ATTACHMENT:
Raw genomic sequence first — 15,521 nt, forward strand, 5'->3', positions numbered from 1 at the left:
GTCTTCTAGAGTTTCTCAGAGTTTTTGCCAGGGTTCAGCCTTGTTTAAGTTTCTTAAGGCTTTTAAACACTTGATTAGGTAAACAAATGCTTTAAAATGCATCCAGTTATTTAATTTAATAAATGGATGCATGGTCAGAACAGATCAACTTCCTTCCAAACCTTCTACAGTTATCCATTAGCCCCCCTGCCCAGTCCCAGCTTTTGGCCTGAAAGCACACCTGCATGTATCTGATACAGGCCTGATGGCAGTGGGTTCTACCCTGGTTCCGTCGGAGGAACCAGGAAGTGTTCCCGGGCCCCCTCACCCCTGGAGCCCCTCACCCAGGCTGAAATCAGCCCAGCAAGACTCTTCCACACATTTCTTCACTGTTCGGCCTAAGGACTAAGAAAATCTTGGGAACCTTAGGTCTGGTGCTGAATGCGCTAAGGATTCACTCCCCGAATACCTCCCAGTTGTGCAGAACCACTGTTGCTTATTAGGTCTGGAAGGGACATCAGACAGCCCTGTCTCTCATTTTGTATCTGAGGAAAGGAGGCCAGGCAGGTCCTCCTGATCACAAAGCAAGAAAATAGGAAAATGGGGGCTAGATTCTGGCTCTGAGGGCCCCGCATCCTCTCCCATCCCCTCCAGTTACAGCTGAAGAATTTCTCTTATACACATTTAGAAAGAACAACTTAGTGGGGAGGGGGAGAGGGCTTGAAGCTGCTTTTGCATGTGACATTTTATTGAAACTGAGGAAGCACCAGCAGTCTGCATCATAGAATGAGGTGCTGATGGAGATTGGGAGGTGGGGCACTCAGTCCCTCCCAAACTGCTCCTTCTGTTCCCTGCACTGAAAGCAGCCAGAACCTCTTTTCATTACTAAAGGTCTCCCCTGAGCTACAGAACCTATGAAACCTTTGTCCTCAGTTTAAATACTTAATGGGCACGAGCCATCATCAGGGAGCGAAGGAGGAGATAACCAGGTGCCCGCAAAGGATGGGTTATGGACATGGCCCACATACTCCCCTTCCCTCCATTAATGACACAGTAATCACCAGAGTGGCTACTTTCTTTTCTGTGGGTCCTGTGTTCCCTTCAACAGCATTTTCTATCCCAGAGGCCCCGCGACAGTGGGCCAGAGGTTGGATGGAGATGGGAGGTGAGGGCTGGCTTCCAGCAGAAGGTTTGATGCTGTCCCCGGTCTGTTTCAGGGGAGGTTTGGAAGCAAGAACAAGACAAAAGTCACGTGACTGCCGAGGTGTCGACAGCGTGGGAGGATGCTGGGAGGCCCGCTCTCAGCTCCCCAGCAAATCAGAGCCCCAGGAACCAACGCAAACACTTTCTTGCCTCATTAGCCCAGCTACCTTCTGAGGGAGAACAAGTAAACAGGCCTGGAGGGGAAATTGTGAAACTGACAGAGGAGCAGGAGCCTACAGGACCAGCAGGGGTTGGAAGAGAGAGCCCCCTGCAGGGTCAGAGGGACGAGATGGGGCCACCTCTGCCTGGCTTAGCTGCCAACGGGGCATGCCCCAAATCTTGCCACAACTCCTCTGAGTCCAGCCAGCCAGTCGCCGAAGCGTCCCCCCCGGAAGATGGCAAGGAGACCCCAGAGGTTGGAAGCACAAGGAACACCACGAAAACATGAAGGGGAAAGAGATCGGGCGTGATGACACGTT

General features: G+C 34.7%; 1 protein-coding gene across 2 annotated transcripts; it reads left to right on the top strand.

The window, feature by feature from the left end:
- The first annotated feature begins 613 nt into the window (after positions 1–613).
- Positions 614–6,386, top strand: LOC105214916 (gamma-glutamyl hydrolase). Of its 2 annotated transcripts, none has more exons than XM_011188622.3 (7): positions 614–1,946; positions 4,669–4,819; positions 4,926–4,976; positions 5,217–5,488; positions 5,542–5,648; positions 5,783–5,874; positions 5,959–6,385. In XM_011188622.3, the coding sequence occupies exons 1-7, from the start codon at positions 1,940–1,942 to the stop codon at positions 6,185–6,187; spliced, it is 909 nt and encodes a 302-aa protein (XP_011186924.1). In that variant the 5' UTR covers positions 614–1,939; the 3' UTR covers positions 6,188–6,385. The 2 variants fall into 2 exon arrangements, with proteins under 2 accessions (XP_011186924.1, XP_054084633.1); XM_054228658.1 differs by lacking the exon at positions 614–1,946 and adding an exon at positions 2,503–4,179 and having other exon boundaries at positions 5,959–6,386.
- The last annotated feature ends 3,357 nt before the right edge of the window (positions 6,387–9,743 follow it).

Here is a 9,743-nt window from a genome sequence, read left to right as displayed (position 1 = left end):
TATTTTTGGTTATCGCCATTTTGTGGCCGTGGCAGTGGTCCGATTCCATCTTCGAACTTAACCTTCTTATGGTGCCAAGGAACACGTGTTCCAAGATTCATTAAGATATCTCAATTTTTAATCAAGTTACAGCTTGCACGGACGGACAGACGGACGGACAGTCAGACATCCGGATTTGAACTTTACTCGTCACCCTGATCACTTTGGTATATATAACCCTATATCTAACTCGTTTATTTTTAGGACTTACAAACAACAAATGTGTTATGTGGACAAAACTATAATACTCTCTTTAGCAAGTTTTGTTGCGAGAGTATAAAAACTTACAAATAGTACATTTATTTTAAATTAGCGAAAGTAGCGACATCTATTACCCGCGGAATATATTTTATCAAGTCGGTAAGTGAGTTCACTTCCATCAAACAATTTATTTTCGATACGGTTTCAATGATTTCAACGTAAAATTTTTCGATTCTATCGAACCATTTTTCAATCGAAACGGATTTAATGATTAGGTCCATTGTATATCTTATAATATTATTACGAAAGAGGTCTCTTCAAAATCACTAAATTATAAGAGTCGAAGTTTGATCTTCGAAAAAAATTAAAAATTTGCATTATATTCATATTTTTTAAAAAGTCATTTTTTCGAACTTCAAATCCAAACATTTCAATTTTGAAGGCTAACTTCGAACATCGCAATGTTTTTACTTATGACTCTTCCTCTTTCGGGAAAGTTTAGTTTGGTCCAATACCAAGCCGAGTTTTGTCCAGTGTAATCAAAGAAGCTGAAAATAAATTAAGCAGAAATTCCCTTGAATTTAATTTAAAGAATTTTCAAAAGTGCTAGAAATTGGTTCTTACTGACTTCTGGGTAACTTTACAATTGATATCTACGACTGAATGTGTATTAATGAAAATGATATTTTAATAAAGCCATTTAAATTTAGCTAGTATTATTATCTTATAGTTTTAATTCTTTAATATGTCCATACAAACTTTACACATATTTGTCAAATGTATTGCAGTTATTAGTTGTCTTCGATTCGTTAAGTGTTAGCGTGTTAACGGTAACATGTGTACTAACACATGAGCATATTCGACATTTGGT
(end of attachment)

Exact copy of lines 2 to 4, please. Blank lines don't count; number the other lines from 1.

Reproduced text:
GTCTTCTAGAGTTTCTCAGAGTTTTTGCCAGGGTTCAGCCTTGTTTAAGTTTCTTAAGGCTTTTAAACACTTGATTAGGTAAACAAATGCTTTAAAATGCATCCAGTTATTTAATTTAATAAATGGATGCATGGTCAGAACAGATCAACTTCCTTCCAAACCTTCTACAGTTATCCATTAGCCCCCCTGCCCAGTCCCAGCTTTTGGCCTGAAAGCACACCTGCATGTATCTGATACAGGCCTGATGGCAGTGGGTTCTACCCTGGTTCCGTCGGAGGAACCAGGAAGTGTTCCCGGGCCCCCTCACCCCTGGAGCCCCTCACCCAGGCTGAAATCAGCCCAGCAAGACTCTTCCACACATTTCTTCACTGTTCGGCCTAAGGACTAAGAAAATCTTGGGAACCTTAGGTCTGGTGCTGAATGCGCTAAGGATTCACTCCCCGAATACCTCCCAGTTGTGCAGAACCACTGTTGCTTATTAGGTCTGGAAGGGACATCAGACAGCCCTGTCTCTCATTTTGTATCTGAGGAAAGGAGGCCAGGCAGGTCCTCCTGATCACAAAGCAAGAAAATAGGAAAATGGGGGCTAGATTCTGGCTCTGAGGGCCCCGCATCCTCTCCCATCCCCTCCAGTTACAGCTGAAGAATTTCTCTTATACACATTTAGAAAGAACAACTTAGTGGGGAGGGGGAGAGGGCTTGAAGCTGCTTTTGCATGTGACATTTTATTGAAACTGAGGAAGCACCAGCAGTCTGCATCATAGAATGAGGTGCTGATGGAGATTGGGAGGTGGGGCACTCAGTCCCTCCCAAACTGCTCCTTCTGTTCCCTGCACTGAAAGCAGCCAGAACCTCTTTTCATTACTAAAGGTCTCCCCTGAGCTACAGAACCTATGAAACCTTTGTCCTCAGTTTAAATACTTAATGGGCACGAGCCATCATCAGGGAGCGAAGGAGGAGATAACCAGGTGCCCGCAAAGGATGGGTTATGGACATGGCCCACATACTCCCCTTCCCTCCATTAATGACACAGTAATCACCAGAGTGGCTACTTTCTTTTCTGTGGGTCCTGTGTTCCCTTCAACAGCATTTTCTATCCCAGAGGCCCCGCGACAGTGGGCCAGAGGTTGGATGGAGATGGGAGGTGAGGGCTGGCTTCCAGCAGAAGGTTTGATGCTGTCCCCGGTCTGTTTCAGGGGAGGTTTGGAAGCAAGAACAAGACAAAAGTCACGTGACTGCCGAGGTGTCGACAGCGTGGGAGGATGCTGGGAGGCCCGCTCTCAGCTCCCCAGCAAATCAGAGCCCCAGGAACCAACGCAAACACTTTCTTGCCTCATTAGCCCAGCTACCTTCTGAGGGAGAACAAGTAAACAGGCCTGGAGGGGAAATTGTGAAACTGACAGAGGAGCAGGAGCCTACAGGACCAGCAGGGGTTGGAAGAGAGAGCCCCCTGCAGGGTCAGAGGGACGAGATGGGGCCACCTCTGCCTGGCTTAGCTGCCAACGGGGCATGCCCCAAATCTTGCCACAACTCCTCTGAGTCCAGCCAGCCAGTCGCCGAAGCGTCCCCCCCGGAAGATGGCAAGGAGACCCCAGAGGTTGGAAGCACAAGGAACACCACGAAAACATGAAGGGGAAAGAGATCGGGCGTGATGACACGTT

General features: G+C 34.7%; 1 protein-coding gene across 2 annotated transcripts; it reads left to right on the top strand.

The window, feature by feature from the left end: